On unix, most packages put their user configuration files directly in the user's home directory, as specified by the $HOME environment variable. To prevent this from conflicting with the user's files, all configuration filenames start with a dot by convention, giving rise to the notion of dotfiles. But even though this convention works, it makes the user's home directory very messy indeed.
Some packages' authors thankfully understand this, and allow custom dotfile directories to be set either in environment variables (probably the most optimal solution) or by using command line argments. Sadly the extent to which this is done is not really high enough to enable one to have a dotless home directory, but this document discusses various approaches that one can take to at least make some programs do the right thing:
Note that though programs such as ls will ignore dotfiles unless you tell them to do otherwise, many people that I know automatically use the option to show dotfiles because the notion of "hidden" files is disturbing. The fact remains that though the convention works, it's a workaround for the better solution, which would be to read from a custom per-user configuration directory.
How to set up specific programs to use dotfiles in custom locations.
Use --rcfile file on the command line. Set the HISTFILE environment variable to use a history file.
From man bash(1): "--rcfile file Execute commands from file instead of the system wide initialization file /etc/bash.bashrc and the standard personal initialization file ~/.bashrc if the shell is interactive (see INVOCATION below)." Sadly, if you're using a login shell you're probably screwed.
Also from man bash(1): "HISTFILE The name of the file in which command history is saved (see HISTORY below). The default value is ~/.bash_history." And, interestingly enough, it won't save a history file at all if this variable isn't set, so there is no ~/ default.
Impossible without patching (uses ~/.cvspass)?
Impossible without patching (uses ~/.nanorc).
Could possibly be hacked by using $SYSCONFDIR, since it'll read from $SYSCONFDIR/nanorc first of all... Shame herefiles aren't common yet, because that'd be a pretty fun hack.
This is actually pretty annoying, so I've patched nano in the interim. It's quite easy to do: nano-1.2.5.patch (patch -p0 < nano-1.2.5.patch). Then you can set the DOTDIR environment variable.
For cpan, normally ~/.cpan/CPAN/MyConfig.pm is created whatever you do, and then it asks for a custom directory to install to. But you can get around that using the following hack...
$ perl -MCPAN -eshell /home/username/.cpan/CPAN/MyConfig.pm initialized. Are you ready for manual configuration? [yes] no $ mv .cpan mycpan $ perl -Imycpan -MCPAN -eshell
Obviously, you should use your own path instead of "mycpan" in the above example. It will then prompt as usual for a place to put all the CPAN build files, and you can choose the same location as the "mycpan" substitute, or presumably somewhere else if you like.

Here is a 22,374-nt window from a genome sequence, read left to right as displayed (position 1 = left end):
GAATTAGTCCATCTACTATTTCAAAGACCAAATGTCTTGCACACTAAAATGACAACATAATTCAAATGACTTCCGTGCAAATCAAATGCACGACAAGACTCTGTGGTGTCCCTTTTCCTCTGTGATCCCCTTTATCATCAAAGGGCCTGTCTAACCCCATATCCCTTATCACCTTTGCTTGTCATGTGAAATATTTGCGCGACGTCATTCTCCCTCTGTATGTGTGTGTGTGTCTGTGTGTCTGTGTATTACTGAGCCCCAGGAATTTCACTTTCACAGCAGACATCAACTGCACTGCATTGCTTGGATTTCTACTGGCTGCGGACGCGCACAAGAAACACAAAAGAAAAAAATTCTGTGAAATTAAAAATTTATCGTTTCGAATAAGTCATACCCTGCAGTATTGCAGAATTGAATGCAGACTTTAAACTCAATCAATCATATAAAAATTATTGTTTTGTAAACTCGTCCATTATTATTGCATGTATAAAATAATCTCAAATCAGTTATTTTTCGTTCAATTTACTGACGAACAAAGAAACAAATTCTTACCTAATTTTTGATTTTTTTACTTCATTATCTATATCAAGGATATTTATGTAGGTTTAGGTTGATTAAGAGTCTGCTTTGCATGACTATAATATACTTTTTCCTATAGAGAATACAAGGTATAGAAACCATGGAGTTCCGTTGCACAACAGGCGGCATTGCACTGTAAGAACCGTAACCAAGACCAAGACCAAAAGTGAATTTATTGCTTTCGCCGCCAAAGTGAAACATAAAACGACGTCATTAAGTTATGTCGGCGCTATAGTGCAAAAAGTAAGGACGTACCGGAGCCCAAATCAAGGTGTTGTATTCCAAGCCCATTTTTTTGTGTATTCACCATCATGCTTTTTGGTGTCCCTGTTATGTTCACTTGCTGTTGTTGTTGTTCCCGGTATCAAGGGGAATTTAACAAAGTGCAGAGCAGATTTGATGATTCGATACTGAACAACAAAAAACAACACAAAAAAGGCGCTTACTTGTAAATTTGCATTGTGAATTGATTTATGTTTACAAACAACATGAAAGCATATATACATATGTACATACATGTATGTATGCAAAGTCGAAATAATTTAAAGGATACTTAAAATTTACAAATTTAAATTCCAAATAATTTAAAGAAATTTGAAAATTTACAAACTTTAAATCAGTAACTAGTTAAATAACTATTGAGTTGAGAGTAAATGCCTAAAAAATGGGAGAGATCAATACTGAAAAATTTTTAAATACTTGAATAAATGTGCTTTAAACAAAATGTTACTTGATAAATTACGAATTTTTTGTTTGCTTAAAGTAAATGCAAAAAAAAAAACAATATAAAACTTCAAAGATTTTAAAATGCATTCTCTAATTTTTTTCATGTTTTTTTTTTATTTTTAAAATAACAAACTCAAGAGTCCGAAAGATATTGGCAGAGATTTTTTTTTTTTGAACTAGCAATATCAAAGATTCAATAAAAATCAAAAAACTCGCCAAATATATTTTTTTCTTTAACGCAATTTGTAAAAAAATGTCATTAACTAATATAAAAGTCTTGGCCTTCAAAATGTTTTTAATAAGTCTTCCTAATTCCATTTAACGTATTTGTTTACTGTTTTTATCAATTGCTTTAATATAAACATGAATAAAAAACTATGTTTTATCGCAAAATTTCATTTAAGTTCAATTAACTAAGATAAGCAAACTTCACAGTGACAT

Set the INPUTRC environment variable.
From man readline(3): "Readline is customized by putting commands in an initialization file (the inputrc file). The name of this file is taken from the value of the INPUTRC environment variable. If that variable is unset, readline will read both /etc/inputrc and ~/.inputrc."
Impossible without patching (uses files in ~/.ssh)?
Use -u vimrc on the command line.
"A shell alias can be used to make this easy to use. For example: alias vimc vim -u ~/.c_vimrc !*" - Vim documentation: starting. See also starting: .vimrc.
Issue: what about ~/.viminfo? That doesn't seem to be configurable, and though you can turn it off that's a bit of a nuisance.
Set the ZDOTDIR environment variable.
From man zshall(1): "Commands are then read from $ZDOTDIR/.zshenv. If the shell is a login shell, commands are read from /etc/zprofile and then $ZDOTDIR/.zprofile. Then, if the shell is interactive, commands are read from /etc/zshrc and then $ZDOTDIR/.zshrc. Finally, if the shell is a login shell, /etc/zlogin and $ZDOTDIR/.zlogin are read."
So the question becomes: if dotfiles shouldn't go in ~/, where should they go? Obviously the whole point of this exercise is that the user gets to decide, but seeing what conventions other people have used can help one to decide given that you have to make the decision anyway.
On OS X, the system sometimes uses ~/Library/Preferences for some things but ~/ for others, depending again on the package. Personally I don't like the way that OS X takes up several directories in my homedir (surprise, surprise), not least because of the use of capital letters, so I prefer not to use this convention. I've been wondering about the use of ~/local/etc for per-user configuration files, since I often use --prefix=/home/sbp/local on systems where I can't install packages into /usr/local.
Daniel "deltab" Biddle, in a conversation very much along the lines of this document, noted that he uses ~/etc/ for some things; and at the time I noted that I was using ~/config/, which deltab thought more logical, though I've since given up on that (or, apparently, had already done by that point). One of the solutions offered by deltab was that of union mounts, e.g. making ~ = ~ + ~/etc.
As you can see, there isn't much consistency amongst the approaches so far: most of the packages above require using a command line argument or setting a specific environment variable. Adding the capability to read from the default filename but in the diectory specified in the $DOTDIR environment variable would probably be the best approach in any new code.Sean B. Palmer, inamidst.com